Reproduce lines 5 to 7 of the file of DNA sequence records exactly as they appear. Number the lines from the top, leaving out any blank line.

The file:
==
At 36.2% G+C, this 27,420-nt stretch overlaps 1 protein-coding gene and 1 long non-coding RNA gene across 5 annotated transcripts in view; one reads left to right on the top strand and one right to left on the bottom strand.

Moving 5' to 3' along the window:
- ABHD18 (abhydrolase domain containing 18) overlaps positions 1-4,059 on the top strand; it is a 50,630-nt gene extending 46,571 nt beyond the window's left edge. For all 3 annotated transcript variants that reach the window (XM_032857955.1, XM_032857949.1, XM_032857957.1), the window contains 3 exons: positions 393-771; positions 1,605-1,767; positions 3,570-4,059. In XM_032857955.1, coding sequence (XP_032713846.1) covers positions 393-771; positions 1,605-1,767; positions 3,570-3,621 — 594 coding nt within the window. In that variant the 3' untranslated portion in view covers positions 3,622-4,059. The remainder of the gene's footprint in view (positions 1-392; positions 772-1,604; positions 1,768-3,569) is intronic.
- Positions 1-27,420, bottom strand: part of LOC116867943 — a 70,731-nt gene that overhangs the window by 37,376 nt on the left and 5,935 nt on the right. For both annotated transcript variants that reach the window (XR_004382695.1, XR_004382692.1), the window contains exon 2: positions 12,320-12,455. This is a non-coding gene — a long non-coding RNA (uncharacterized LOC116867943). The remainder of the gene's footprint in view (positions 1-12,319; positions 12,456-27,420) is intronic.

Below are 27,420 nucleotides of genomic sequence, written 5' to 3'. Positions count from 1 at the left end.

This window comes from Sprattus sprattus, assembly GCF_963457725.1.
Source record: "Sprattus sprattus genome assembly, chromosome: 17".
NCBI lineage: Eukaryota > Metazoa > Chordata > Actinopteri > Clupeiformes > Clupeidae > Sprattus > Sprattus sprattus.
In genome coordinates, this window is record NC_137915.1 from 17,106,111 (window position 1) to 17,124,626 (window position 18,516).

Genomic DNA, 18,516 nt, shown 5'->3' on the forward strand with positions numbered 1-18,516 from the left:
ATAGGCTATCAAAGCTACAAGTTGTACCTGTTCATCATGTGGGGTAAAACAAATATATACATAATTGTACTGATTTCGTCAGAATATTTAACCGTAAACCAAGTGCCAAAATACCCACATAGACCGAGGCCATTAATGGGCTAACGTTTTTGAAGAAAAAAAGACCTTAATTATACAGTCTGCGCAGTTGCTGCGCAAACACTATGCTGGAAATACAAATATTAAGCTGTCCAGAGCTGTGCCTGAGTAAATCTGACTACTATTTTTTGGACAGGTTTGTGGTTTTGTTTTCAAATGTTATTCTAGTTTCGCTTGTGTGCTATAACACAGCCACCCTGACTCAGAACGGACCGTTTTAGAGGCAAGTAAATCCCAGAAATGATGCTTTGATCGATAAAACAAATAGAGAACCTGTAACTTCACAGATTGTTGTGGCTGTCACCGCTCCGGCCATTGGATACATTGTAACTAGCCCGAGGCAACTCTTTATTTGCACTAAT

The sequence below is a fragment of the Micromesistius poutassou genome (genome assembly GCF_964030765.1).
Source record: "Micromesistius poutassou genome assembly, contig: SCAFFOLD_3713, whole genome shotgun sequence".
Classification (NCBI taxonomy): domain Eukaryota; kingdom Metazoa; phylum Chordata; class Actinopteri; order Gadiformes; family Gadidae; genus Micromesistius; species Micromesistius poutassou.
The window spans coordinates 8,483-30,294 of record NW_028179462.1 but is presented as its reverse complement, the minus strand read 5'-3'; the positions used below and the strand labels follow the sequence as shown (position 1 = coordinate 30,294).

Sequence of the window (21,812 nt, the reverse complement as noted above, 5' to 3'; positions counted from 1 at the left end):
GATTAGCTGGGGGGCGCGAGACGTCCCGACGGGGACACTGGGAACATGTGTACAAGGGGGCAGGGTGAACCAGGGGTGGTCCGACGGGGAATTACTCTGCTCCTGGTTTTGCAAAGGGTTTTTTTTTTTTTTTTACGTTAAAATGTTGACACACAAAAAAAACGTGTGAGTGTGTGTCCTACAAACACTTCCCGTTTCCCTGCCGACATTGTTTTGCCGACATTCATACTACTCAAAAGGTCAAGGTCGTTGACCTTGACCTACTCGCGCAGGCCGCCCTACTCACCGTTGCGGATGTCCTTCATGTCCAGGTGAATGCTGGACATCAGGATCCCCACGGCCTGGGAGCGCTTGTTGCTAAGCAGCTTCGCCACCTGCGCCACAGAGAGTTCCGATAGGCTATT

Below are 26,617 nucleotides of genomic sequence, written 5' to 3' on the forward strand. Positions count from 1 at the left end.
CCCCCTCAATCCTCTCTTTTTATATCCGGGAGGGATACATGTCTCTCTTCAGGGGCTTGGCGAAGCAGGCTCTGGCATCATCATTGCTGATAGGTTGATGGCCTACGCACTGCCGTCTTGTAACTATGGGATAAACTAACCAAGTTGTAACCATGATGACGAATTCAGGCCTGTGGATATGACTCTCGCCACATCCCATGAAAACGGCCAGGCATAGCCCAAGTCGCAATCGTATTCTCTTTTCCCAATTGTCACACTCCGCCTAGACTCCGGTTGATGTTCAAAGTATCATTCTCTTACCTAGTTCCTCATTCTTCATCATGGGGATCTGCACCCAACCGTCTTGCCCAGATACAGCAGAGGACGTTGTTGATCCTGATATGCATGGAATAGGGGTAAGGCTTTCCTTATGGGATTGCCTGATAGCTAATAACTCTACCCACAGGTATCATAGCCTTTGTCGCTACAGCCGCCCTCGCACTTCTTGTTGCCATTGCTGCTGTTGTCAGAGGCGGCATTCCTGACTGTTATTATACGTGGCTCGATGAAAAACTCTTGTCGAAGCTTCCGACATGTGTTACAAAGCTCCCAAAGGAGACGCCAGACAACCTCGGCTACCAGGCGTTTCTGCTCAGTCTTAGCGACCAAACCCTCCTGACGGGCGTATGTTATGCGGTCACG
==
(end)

Below are 27,420 nucleotides of genomic sequence, written 5' to 3'. Positions count from 1 at the left end.

This window comes from Sprattus sprattus, assembly GCF_963457725.1.
Source record: "Sprattus sprattus genome assembly, chromosome: 17".